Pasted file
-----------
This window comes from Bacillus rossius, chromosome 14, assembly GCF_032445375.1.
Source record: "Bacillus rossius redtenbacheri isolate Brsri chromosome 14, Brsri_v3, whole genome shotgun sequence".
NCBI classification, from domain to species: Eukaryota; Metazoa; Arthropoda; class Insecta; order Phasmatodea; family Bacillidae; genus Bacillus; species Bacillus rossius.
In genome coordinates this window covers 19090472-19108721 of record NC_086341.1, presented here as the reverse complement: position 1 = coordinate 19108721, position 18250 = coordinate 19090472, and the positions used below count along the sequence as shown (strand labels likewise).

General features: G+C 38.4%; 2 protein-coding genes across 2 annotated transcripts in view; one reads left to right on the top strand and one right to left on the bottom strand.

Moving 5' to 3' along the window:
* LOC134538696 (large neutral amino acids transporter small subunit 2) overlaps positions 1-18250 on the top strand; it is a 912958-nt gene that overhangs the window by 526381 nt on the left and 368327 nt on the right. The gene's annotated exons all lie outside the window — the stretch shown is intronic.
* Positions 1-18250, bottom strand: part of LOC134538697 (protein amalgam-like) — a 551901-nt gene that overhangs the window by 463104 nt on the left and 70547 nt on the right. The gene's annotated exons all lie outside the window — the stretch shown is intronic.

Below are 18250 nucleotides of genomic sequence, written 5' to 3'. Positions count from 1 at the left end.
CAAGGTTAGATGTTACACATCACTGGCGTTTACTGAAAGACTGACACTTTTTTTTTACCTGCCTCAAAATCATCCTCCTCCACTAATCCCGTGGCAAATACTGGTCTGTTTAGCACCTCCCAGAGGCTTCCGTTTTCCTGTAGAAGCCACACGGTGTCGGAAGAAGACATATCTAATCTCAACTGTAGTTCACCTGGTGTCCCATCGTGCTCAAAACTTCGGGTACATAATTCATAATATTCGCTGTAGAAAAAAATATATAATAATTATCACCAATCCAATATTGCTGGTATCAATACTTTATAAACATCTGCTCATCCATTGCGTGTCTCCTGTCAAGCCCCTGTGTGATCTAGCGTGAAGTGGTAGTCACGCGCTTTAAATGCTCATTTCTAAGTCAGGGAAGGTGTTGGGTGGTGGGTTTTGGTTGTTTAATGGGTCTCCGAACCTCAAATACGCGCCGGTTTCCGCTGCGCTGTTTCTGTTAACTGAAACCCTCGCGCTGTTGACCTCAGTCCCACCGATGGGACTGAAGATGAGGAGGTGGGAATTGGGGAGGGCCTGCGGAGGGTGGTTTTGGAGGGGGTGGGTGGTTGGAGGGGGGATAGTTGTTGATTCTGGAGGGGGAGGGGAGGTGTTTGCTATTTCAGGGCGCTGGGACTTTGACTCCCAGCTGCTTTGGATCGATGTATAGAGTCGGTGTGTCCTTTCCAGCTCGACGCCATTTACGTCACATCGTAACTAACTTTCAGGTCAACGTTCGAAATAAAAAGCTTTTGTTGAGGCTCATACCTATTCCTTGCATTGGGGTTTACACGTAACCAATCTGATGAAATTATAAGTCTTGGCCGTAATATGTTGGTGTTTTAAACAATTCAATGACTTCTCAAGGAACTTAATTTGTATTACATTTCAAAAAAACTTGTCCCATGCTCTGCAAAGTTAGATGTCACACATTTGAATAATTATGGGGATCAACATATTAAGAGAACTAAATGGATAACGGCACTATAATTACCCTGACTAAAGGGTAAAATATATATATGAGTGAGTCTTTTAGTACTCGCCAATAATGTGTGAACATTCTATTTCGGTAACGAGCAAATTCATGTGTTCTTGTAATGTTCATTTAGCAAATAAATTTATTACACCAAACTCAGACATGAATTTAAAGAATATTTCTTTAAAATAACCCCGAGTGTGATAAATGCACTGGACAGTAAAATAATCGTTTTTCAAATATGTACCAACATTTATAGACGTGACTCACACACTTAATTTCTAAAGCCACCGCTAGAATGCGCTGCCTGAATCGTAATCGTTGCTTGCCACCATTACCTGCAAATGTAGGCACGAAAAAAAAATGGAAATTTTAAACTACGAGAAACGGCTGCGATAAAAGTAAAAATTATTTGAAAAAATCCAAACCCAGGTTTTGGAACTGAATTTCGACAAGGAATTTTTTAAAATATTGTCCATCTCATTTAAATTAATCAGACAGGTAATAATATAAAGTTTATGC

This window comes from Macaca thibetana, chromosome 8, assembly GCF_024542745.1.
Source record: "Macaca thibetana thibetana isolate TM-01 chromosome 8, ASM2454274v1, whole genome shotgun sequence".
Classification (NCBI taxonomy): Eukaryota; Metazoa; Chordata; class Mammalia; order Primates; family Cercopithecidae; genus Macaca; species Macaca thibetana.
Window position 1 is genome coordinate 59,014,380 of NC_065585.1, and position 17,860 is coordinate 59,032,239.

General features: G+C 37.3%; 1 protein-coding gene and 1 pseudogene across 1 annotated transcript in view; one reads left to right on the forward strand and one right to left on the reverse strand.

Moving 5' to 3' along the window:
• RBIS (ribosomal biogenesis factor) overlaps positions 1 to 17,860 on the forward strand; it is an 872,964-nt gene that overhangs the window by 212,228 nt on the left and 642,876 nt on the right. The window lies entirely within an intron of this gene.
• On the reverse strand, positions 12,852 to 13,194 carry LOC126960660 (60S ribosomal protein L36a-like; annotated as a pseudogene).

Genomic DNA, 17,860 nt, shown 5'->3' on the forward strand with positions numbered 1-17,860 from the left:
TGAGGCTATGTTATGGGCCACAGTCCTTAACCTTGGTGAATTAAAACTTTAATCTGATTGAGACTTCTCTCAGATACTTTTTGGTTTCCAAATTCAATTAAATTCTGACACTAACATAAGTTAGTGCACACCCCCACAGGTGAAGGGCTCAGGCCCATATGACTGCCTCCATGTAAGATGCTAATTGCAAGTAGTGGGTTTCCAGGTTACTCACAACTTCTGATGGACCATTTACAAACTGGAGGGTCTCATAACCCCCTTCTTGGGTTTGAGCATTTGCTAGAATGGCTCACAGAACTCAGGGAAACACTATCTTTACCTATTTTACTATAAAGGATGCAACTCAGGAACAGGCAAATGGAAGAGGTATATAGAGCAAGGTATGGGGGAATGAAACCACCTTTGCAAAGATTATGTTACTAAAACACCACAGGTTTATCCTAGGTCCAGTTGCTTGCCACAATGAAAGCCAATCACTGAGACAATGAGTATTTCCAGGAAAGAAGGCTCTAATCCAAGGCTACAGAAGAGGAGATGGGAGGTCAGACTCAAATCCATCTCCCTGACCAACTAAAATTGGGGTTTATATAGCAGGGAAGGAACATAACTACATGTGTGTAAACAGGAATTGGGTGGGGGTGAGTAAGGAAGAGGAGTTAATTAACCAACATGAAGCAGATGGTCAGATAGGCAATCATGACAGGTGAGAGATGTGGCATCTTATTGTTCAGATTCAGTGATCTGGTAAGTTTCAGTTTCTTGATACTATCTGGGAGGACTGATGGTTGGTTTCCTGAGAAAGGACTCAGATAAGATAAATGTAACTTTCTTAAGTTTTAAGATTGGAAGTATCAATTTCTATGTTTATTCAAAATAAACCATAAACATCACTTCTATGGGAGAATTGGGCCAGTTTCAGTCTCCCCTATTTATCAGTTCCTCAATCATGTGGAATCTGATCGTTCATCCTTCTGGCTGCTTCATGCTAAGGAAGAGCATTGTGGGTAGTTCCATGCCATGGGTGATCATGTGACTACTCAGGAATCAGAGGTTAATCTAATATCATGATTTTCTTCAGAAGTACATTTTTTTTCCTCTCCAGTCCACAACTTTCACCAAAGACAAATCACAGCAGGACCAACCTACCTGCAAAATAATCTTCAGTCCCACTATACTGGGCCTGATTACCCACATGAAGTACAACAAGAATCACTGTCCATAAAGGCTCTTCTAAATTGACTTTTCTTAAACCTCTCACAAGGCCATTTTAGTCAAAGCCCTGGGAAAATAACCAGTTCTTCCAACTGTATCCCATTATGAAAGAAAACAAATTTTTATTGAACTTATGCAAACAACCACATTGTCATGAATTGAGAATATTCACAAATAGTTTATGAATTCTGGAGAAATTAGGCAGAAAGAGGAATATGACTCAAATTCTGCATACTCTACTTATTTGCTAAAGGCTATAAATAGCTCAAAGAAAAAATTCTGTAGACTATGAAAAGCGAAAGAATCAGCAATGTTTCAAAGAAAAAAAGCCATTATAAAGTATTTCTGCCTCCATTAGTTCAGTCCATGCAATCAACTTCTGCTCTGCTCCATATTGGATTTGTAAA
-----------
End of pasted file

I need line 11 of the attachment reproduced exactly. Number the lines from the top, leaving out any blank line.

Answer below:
This window comes from Macaca thibetana, chromosome 8, assembly GCF_024542745.1.